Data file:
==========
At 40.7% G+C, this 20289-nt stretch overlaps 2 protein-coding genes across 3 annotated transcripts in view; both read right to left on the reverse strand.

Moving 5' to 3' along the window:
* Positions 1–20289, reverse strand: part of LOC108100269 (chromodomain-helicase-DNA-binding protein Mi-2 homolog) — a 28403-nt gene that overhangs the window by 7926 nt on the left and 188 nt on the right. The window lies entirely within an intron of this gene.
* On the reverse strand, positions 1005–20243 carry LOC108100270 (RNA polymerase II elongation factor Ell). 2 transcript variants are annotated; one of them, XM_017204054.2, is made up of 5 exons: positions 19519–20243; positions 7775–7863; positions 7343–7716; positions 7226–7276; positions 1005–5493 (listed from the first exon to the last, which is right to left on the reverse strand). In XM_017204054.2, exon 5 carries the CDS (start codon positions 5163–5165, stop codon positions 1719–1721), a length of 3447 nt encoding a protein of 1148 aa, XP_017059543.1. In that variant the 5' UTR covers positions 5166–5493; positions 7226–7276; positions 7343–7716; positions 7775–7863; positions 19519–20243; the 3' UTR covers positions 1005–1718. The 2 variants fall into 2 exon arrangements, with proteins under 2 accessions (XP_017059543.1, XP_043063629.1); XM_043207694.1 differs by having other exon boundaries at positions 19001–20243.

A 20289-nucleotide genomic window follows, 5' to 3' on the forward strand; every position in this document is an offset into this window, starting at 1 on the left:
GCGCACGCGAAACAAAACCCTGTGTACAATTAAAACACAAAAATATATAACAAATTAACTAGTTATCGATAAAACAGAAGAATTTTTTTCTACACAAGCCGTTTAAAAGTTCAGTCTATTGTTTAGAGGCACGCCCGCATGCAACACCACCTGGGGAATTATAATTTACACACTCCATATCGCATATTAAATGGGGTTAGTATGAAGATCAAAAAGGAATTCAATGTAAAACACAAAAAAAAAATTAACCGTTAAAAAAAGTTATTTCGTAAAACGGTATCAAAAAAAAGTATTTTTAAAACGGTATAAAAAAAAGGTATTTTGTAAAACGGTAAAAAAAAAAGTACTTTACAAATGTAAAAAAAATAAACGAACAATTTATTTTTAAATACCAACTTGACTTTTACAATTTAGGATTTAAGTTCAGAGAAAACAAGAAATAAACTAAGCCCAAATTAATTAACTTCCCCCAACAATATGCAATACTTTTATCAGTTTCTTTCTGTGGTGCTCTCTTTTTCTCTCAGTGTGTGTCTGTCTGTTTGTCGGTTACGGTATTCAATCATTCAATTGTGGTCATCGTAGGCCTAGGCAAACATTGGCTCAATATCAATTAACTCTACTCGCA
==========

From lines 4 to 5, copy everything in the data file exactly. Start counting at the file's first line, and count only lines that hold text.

* On the reverse strand, positions 1005–20243 carry LOC108100270 (RNA polymerase II elongation factor Ell). 2 transcript variants are annotated; one of them, XM_017204054.2, is made up of 5 exons: positions 19519–20243; positions 7775–7863; positions 7343–7716; positions 7226–7276; positions 1005–5493 (listed from the first exon to the last, which is right to left on the reverse strand). In XM_017204054.2, exon 5 carries the CDS (start codon positions 5163–5165, stop codon positions 1719–1721), a length of 3447 nt encoding a protein of 1148 aa, XP_017059543.1. In that variant the 5' UTR covers positions 5166–5493; positions 7226–7276; positions 7343–7716; positions 7775–7863; positions 19519–20243; the 3' UTR covers positions 1005–1718. The 2 variants fall into 2 exon arrangements, with proteins under 2 accessions (XP_017059543.1, XP_043063629.1); XM_043207694.1 differs by having other exon boundaries at positions 19001–20243.

A 20289-nucleotide genomic window follows, 5' to 3' on the forward strand; every position in this document is an offset into this window, starting at 1 on the left: